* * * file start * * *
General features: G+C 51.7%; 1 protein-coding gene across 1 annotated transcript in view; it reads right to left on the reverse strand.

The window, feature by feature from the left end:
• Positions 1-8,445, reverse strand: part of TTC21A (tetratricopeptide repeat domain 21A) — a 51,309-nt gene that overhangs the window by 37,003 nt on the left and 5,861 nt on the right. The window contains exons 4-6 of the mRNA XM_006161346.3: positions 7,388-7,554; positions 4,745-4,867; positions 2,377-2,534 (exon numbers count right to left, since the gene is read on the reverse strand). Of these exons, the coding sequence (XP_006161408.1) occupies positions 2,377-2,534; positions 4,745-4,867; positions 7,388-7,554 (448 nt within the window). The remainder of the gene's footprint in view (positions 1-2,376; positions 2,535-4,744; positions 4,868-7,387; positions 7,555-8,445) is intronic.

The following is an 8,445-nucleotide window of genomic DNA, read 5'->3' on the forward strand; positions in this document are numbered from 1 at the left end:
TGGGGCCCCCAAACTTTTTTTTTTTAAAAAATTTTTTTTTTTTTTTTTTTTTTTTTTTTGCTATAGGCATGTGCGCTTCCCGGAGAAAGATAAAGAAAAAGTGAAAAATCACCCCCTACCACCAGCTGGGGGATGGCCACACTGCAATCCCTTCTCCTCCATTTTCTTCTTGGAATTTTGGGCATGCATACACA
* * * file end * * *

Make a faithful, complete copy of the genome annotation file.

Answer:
General features: G+C 51.7%; 1 protein-coding gene across 1 annotated transcript in view; it reads right to left on the reverse strand.

The window, feature by feature from the left end:
• Positions 1-8,445, reverse strand: part of TTC21A (tetratricopeptide repeat domain 21A) — a 51,309-nt gene that overhangs the window by 37,003 nt on the left and 5,861 nt on the right. The window contains exons 4-6 of the mRNA XM_006161346.3: positions 7,388-7,554; positions 4,745-4,867; positions 2,377-2,534 (exon numbers count right to left, since the gene is read on the reverse strand). Of these exons, the coding sequence (XP_006161408.1) occupies positions 2,377-2,534; positions 4,745-4,867; positions 7,388-7,554 (448 nt within the window). The remainder of the gene's footprint in view (positions 1-2,376; positions 2,535-4,744; positions 4,868-7,387; positions 7,555-8,445) is intronic.

The following is an 8,445-nucleotide window of genomic DNA, read 5'->3' on the forward strand; positions in this document are numbered from 1 at the left end:
TGGGGCCCCCAAACTTTTTTTTTTTAAAAAATTTTTTTTTTTTTTTTTTTTTTTTTTTTGCTATAGGCATGTGCGCTTCCCGGAGAAAGATAAAGAAAAAGTGAAAAATCACCCCCTACCACCAGCTGGGGGATGGCCACACTGCAATCCCTTCTCCTCCATTTTCTTCTTGGAATTTTGGGCATGCATACACA